Sainsbury's is ditching its partnership with European discounter Netto and plans to close 16 Netto UK stores in August.
The joint venture between Dansk Supermarked Group's (DSG) Netto and Sainsbury's began in June 2014; around 400 jobs in the stores are now at risk as Sainsbury's focuses instead on its acquisition of Argos owner Home Retail Group.
Sainsbury's was looking to explore its options in the UK's discount grocery market, but after a strategic review of trading data, customer insights, and expansion costs, has decided Netto wouldn't be able to grow quickly enough.
Mike Coupe, chief executive of Sainsbury's, said the company had learned about the discount grocery market from the trial, but said "Netto would need to grow at pace and scale, requiring significant investment and the rapid expansion of the store estate in a challenging property market" for the venture to work.
"Consequently, we have made the difficult decision not to pursue the opportunity further and instead focus on our core business and on the opportunities we will have following our proposed acquisition of Home Retail Group," Coupe said.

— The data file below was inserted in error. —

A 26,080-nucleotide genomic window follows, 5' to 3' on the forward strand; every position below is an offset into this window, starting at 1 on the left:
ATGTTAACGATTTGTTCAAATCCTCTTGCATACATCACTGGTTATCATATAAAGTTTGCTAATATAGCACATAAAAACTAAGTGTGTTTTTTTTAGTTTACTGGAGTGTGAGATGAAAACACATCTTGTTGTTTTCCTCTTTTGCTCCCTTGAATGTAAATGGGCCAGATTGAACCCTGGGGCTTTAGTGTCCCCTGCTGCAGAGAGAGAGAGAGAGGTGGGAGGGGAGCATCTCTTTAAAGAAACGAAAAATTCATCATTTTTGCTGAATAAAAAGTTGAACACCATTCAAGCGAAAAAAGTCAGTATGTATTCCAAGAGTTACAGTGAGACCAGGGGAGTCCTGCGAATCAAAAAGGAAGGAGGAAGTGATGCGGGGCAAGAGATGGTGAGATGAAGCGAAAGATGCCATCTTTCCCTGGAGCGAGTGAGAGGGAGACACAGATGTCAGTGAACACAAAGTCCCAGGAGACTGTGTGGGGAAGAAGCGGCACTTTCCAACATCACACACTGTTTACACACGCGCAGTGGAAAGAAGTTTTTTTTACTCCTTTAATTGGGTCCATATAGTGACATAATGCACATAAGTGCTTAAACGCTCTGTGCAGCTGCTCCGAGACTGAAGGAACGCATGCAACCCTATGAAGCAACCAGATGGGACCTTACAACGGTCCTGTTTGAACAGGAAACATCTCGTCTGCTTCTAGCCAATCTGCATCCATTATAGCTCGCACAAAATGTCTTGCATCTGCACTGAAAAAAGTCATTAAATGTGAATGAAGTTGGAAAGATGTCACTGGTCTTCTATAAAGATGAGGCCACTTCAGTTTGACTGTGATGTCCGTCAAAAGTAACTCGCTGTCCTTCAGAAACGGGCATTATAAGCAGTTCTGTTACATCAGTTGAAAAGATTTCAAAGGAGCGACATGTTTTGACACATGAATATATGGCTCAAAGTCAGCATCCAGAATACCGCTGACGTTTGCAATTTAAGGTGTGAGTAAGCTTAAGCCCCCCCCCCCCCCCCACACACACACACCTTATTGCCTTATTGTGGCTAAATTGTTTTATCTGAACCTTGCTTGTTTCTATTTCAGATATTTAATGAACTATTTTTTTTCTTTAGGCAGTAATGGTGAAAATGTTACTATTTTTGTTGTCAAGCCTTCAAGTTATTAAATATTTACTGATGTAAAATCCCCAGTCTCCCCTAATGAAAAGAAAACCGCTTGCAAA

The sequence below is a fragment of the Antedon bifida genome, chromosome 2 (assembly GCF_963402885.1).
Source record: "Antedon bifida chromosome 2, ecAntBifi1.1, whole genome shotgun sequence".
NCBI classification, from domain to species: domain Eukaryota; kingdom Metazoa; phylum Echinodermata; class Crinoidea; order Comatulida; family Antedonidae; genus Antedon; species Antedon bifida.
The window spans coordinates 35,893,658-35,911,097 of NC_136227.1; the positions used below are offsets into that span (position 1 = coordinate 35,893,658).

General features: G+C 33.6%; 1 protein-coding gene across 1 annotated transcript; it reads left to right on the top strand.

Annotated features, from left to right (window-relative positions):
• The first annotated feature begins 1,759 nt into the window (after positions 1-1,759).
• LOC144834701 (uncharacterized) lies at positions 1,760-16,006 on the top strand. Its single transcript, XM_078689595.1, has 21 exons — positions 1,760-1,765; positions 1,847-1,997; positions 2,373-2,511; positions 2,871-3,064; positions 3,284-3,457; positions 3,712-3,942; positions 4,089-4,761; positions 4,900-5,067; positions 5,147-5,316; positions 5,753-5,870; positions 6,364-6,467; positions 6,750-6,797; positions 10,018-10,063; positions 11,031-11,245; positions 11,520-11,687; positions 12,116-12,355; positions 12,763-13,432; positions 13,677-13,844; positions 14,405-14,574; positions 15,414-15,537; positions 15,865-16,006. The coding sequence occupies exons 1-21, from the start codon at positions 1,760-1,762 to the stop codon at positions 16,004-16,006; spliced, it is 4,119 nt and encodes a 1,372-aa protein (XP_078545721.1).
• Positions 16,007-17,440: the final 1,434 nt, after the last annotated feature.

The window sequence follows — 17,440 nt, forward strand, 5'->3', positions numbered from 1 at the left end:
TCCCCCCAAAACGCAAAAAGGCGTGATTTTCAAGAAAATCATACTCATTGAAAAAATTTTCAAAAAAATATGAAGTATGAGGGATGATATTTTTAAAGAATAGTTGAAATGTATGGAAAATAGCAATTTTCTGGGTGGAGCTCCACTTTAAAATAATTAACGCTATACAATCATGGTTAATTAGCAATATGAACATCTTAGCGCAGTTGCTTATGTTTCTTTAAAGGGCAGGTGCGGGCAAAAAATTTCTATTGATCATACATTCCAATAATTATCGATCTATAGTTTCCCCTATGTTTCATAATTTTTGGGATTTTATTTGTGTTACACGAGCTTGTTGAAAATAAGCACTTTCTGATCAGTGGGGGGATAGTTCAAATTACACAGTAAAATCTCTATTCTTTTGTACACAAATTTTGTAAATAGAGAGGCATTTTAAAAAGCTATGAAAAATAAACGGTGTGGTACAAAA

Fraser McKevitt, head of retail and consumer insight at Kantar Worldpanel, said:
British consumers are eager and willing to shop with discount retailers but even with Sainsbury’s help, Netto couldn’t match the competition it faced from the likes of Aldi and Lidl. Operating in its ‘trial’ format prohibited Netto from achieving the economies of scale that have generated such success for its rivals.
Per Bank, chief executive of DSG, said: "Whilst we are pleased with the performance of the stores to date, it has become clear to both partners that the business requires greater scale over a short period of time to achieve long-term success.
"Reaching scale has been challenging due to appropriate site availability and therefore we have together decided to end the joint venture and focus on other opportunities within our respective businesses."